May 30 (Bloomberg) -- European stocks were little changed after four straight weeks of losses for the benchmark Stoxx Europe 600 Index, as chemical makers and renewable-energy companies gained while banks fell amid sovereign-debt concern.
BASF SE, the world’s biggest maker of chemicals, rose 1 percent. Renewable Energy Corp. ASA and Vestas Wind Systems A/S climbed more than 2.5 percent as Germany set 2022 as the final date to close its nuclear reactors. Alpha Bank SA tumbled 9.1 percent in Athens as the International Monetary Fund reviewed Greece’s efforts toward meeting fiscal targets.
The Stoxx 600 slipped less than 0.1 percent to 278.82 at the 4:30 p.m. close in London. Trading volume was lower than normal as U.K. and U.S. exchanges were closed for holidays.
Speculation that Greece will restructure its debt and concern the outlook for other economies in the region is worsening has weighed on stocks since February. The Stoxx 600 has dropped 4.2 percent from this year’s high on Feb. 17, bringing its valuation to 11.1 times the estimated earnings of its companies, near the cheapest since April 2009.
“The debt issues come up again and again, but a lot of people are getting used to these ongoing concerns,” said Peter Braendle, who helps manage $68 billion at Swisscanto Asset Management in Zurich. “We are fairly optimistic on European stocks because of valuations and we are increasing exposure in Europe compared to other markets.”
Greek Prime Minister George Papandreou said he’ll press ahead with new austerity measures after failing to win backing from the main opposition parties. An international panel of inspectors has concluded that the debt-laden country has missed all the fiscal targets agreed in its rescue plan, Der Spiegel reported May 29, without saying how it obtained the information.
IMF talks with Greek officials to assess the nation’s fiscal achievements continue, Conny Lotze, a Washington-based IMF spokeswoman, said in an e-mail. A debt restructuring would be a “death sentence” and have a dramatic destabilizing impact on the euro region, European Central Bank executive board member Lorenzo Bini Smaghi told the Financial Times.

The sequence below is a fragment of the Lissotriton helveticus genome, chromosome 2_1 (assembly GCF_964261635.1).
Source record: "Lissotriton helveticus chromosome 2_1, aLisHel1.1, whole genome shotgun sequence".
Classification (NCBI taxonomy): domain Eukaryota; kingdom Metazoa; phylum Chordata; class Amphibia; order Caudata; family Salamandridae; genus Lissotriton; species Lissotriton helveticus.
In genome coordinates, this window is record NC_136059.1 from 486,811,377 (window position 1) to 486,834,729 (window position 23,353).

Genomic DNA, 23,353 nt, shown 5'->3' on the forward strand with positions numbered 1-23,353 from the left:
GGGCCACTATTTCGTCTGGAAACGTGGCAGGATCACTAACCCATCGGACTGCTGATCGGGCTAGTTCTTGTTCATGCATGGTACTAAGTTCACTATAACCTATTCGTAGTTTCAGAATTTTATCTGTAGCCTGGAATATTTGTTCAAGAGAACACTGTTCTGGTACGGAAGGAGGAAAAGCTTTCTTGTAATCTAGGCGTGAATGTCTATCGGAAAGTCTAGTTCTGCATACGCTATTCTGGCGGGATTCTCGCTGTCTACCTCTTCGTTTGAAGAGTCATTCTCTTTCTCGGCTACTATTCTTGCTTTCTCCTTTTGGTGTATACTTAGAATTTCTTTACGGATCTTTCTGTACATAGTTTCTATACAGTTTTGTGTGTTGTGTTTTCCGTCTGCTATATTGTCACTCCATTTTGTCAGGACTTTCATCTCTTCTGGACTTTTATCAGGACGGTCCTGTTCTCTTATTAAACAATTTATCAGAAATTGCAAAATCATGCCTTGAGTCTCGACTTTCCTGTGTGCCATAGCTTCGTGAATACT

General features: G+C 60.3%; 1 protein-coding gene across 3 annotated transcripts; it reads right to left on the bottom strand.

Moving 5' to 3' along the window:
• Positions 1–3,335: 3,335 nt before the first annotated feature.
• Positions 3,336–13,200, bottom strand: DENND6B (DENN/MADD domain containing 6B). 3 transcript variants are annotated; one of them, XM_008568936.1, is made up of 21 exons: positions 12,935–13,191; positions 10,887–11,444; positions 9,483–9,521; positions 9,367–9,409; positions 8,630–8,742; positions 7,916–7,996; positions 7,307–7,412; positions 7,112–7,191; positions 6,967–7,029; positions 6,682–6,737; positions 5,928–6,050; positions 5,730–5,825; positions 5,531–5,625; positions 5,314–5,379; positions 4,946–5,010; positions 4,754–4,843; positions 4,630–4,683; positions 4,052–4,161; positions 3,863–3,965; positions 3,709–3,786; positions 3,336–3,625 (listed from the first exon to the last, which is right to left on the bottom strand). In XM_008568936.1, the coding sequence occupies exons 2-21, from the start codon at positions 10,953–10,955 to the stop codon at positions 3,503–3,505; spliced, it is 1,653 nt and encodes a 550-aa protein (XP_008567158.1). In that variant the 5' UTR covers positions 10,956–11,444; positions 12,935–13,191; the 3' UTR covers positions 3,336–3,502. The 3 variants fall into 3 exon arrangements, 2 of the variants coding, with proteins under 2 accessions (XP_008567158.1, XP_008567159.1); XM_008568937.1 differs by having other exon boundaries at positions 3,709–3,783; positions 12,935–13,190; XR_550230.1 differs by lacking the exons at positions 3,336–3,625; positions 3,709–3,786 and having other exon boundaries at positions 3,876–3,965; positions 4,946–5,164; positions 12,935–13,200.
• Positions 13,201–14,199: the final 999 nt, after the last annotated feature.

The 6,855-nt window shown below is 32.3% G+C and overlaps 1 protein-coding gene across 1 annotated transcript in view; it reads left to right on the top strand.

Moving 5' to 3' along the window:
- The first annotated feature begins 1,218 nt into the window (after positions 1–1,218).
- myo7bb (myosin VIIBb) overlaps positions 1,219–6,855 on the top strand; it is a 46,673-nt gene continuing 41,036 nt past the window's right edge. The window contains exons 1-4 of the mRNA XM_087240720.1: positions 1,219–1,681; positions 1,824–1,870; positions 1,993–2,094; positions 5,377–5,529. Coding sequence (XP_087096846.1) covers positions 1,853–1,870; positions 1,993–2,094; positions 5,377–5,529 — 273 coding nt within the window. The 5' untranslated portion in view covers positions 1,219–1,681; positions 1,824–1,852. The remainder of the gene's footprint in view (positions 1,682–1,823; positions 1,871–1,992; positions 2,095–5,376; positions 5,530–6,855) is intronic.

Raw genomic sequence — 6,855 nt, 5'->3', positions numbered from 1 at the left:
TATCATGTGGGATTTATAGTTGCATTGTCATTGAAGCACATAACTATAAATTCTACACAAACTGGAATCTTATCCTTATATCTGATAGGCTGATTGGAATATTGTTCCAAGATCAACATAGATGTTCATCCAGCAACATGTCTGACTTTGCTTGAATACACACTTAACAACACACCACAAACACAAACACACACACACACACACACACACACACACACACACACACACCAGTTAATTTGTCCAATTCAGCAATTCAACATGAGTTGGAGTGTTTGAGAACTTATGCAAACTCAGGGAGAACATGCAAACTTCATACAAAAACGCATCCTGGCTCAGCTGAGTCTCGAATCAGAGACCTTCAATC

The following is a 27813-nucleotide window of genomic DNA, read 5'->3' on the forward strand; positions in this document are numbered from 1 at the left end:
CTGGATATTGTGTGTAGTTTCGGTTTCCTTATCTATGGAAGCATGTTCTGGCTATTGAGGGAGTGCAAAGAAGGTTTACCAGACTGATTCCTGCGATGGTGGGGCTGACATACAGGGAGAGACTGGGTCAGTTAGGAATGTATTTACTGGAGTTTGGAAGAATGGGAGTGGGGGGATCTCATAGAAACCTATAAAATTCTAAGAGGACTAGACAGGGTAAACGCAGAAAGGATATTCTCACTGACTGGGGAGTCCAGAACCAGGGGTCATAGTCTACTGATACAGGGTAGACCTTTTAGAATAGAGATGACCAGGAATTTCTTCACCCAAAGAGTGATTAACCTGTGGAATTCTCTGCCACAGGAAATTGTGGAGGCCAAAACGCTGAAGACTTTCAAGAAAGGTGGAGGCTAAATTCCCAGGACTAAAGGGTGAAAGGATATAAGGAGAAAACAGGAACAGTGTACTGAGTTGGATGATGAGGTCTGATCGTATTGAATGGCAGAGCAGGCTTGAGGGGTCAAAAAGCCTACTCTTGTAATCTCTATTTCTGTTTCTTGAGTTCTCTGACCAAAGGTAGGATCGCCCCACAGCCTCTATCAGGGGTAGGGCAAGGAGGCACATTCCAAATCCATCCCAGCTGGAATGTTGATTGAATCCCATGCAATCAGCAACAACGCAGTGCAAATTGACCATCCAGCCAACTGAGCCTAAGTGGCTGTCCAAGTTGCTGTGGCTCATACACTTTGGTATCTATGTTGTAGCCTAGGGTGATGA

“The Greek song is the same one and it’s taking longer than hoped for,” said Jacques Porta, a Paris-based fund manager at Ofi Patrimoine, who helps oversee about $425 million in stocks. “We’re not pessimists, and declines in stocks present buying opportunities, but given how things are, we prefer to hold and wait.”
National benchmark indexes declined in 10 of the 17 western European markets open today. France’s CAC 40 slipped 0.2 percent and the Swiss Market Index lost 0.3 percent, while Greece’s ASE sank 2 percent to the lowest since 1997.
Trading in Euro Stoxx 50 futures today was less than a fifth of the average daily volume over the past 20 sessions, according to Bloomberg data.
Goldman Sachs Group Inc. equity strategists cut their earnings and price forecasts for the Stoxx 600, citing lower economic growth worldwide and higher commodity prices.
Earnings for companies in the European benchmark may increase by 14 percent this year, down from a previous estimate of 20 percent, the strategists wrote in a report dated May 27. The Stoxx 600 may trade at 280 in three months and 300 in six months, down from forecasts of 290 and 310, respectively.
BASF rose 1 percent to 61.92 euros, leading a measure of chemical makers to the biggest gain among 19 industry groups in the Stoxx 600.
Alternative-energy companies rose as German Chancellor Angela Merkel’s coalition resolved their differences over the timing of an exit from nuclear power following Japan’s Fukushima disaster, the worst nuclear crisis since 1986.
Renewable Energy Corp., a maker of solar-energy wafers, cells and modules, gained 3.7 percent to 12.99 kroner. Vestas, the largest wind-turbine manufacturer, climbed 2.7 percent to 151 kroner. Gamesa Corp. Tecnologica SA, Europe’s second-biggest wind-turbine maker, surged 5.2 percent to 6.52 euros and Enel Green Power SpA, a unit of Italy’s largest energy company, rallied 4.8 percent to 1.92 euros.
RWE AG and EON AG, Germany’s largest power companies, retreated 1.7 percent to 40.31 euros and 2.3 percent to 19.56 euros, respectively. A tax on spent fuel rods will remain even as the shutdown proceeds, German Environment Minister Norbert Roettgen said.
Alpha Bank, Greece’s third-biggest lender, slumped 9.1 percent to 2.91 euros, the lowest since June 1995. EFG Eurobank Ergasias SA, the country’s second-largest bank, declined 6.2 percent to 2.87 euros.
“So far the Greek crisis has remained within certain limits, but as the situation deteriorates, the risk increases of starting to see the effect broadening,” said Elwin de Groot, senior market economist at Rabobank in Utrecht, Netherlands. “The situation looks increasingly difficult.”
Banco Comercial Portugues SA, Portugal’s biggest non-state bank by assets, retreated 6.6 percent to 46.7 euro cents, the lowest since at least 1993. Rights that allow the purchase of shares for 36 cents each tumbled 33 percent to 1.1 cent, meaning investors must pay almost 10 cents to acquire one new share at that price.
Athens-based Intralot SA, the world’s second-biggest gambling services provider, tumbled 22 percent to 1.64 euros, the largest drop in 12 years. Chairman Sokratis Kokkalis may face prosecution after an investigation into a technical services contract with Opap SA, Eleftherotypia newspaper said, without saying where it got the information.
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